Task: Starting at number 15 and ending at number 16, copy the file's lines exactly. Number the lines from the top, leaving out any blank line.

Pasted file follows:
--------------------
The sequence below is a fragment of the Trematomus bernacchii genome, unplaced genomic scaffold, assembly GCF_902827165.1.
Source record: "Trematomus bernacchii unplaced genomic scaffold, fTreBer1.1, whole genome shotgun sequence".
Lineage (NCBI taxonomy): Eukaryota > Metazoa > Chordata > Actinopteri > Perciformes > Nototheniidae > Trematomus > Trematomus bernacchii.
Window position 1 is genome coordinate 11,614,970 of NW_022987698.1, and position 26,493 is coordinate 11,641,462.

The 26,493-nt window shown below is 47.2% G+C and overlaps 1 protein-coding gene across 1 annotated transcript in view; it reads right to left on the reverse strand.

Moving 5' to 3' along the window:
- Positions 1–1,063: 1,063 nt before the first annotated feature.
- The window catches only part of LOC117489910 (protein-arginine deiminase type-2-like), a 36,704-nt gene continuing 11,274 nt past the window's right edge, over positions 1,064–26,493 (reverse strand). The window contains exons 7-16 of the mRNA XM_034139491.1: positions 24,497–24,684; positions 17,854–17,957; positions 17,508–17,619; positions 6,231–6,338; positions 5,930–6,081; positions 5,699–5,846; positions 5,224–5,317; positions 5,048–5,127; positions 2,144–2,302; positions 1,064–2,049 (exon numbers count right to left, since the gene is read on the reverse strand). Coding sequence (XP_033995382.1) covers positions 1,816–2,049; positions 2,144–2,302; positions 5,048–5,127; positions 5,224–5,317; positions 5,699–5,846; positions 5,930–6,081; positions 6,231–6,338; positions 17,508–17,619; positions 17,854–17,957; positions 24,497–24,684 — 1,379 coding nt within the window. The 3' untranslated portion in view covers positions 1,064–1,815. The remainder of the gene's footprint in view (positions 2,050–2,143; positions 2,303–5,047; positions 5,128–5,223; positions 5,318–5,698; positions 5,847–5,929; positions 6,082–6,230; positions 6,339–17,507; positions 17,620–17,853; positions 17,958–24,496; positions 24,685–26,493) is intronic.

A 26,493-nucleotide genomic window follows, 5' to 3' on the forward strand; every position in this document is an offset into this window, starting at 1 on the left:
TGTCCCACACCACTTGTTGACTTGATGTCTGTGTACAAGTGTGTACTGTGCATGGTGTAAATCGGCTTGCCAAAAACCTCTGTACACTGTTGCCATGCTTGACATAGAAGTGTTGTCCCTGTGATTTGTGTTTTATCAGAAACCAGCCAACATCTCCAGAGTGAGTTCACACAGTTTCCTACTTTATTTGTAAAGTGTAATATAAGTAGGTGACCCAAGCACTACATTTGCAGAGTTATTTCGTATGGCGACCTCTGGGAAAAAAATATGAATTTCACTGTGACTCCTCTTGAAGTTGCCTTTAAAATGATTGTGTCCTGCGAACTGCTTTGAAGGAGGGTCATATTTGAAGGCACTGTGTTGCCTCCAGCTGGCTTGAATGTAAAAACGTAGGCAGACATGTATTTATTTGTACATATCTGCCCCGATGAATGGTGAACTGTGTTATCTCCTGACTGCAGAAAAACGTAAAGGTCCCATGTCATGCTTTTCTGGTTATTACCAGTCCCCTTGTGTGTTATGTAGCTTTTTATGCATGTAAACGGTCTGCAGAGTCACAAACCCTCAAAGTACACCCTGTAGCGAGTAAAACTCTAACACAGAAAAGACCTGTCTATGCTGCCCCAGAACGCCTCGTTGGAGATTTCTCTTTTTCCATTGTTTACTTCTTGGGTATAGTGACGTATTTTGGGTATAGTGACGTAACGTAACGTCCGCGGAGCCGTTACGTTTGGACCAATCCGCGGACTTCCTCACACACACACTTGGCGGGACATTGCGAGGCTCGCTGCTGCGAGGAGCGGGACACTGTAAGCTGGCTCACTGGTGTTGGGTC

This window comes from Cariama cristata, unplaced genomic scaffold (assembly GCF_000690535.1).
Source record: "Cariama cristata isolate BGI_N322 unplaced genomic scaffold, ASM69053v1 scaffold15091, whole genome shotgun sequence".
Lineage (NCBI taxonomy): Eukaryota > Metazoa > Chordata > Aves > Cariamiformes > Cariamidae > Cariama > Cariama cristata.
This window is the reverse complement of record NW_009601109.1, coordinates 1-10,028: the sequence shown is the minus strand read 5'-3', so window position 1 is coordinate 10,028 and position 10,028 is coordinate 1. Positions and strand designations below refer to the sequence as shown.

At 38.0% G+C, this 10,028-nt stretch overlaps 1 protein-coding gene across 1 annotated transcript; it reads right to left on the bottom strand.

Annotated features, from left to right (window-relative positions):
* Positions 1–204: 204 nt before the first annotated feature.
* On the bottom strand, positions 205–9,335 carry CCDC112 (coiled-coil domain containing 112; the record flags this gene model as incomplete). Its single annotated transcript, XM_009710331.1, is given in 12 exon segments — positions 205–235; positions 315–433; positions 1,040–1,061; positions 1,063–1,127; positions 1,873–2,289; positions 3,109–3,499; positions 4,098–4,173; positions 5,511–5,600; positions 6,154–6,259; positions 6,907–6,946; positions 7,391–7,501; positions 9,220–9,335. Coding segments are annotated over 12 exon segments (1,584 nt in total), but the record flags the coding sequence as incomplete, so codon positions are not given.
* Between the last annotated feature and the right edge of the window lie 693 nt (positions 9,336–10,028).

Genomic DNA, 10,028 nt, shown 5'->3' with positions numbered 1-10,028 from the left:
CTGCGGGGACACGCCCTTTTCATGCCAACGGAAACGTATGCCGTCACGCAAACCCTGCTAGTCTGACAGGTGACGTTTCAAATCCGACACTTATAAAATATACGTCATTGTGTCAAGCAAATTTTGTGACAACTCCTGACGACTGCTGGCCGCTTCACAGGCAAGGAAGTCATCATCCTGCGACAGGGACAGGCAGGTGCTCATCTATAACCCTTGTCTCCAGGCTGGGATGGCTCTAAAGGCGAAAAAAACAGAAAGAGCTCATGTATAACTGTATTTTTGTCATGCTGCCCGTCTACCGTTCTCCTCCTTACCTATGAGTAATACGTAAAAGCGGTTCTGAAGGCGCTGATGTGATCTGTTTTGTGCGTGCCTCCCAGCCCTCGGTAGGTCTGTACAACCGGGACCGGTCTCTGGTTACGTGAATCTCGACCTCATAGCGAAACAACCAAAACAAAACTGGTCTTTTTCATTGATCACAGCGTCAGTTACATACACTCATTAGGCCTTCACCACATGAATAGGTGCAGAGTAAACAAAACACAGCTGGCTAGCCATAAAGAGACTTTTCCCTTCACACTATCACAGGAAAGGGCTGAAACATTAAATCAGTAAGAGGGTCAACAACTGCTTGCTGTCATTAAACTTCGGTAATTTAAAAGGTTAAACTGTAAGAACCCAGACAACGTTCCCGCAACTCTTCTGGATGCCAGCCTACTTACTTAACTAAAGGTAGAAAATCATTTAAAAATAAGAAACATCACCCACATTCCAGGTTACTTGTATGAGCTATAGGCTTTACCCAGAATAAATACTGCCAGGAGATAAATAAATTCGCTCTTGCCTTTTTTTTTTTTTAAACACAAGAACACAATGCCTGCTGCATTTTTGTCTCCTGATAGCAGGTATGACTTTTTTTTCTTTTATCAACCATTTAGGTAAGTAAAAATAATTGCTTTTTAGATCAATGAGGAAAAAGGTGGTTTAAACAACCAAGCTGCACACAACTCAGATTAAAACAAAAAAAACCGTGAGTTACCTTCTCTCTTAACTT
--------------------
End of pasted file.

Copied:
At 38.0% G+C, this 10,028-nt stretch overlaps 1 protein-coding gene across 1 annotated transcript; it reads right to left on the bottom strand.

Annotated features, from left to right (window-relative positions):